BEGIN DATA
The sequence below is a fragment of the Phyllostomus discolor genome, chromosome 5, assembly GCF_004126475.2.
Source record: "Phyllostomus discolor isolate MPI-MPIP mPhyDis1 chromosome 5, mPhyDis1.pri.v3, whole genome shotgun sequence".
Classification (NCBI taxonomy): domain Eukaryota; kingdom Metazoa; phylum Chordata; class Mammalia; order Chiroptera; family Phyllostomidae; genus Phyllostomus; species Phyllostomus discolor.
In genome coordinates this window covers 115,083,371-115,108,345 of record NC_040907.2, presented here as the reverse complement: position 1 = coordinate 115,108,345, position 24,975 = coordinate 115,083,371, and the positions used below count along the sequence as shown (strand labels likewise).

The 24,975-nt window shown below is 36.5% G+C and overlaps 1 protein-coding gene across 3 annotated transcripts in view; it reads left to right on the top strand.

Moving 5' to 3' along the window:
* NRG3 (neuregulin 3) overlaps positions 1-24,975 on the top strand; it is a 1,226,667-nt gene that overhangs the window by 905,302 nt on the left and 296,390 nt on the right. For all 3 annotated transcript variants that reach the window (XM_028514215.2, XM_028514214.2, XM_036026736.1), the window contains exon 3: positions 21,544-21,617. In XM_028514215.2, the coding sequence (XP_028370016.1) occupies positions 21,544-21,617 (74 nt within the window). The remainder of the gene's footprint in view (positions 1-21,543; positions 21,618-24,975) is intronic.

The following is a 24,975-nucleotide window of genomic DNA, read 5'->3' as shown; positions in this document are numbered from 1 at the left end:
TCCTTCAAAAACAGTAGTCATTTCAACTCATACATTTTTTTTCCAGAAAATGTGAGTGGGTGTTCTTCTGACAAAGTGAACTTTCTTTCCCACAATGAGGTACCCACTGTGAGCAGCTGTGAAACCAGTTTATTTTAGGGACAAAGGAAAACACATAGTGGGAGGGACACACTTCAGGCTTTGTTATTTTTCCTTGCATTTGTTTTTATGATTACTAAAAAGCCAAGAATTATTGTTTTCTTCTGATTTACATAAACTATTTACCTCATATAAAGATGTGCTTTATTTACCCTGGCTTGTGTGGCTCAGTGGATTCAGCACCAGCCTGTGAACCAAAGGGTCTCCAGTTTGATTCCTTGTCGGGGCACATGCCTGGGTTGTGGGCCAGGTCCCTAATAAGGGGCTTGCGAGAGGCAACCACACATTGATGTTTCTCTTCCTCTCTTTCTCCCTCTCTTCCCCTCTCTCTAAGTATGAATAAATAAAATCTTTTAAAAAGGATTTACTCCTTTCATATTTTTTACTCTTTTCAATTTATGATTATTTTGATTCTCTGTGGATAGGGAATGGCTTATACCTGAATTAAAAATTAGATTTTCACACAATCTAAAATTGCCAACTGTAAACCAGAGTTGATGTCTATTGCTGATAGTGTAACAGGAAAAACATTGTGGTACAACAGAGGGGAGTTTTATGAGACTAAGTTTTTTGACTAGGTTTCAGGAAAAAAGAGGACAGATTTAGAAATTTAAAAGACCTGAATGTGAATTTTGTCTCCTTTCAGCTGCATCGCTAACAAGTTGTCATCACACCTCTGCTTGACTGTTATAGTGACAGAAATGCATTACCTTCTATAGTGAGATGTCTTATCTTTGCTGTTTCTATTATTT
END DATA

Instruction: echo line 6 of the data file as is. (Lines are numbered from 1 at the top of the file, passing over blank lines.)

Moving 5' to 3' along the window: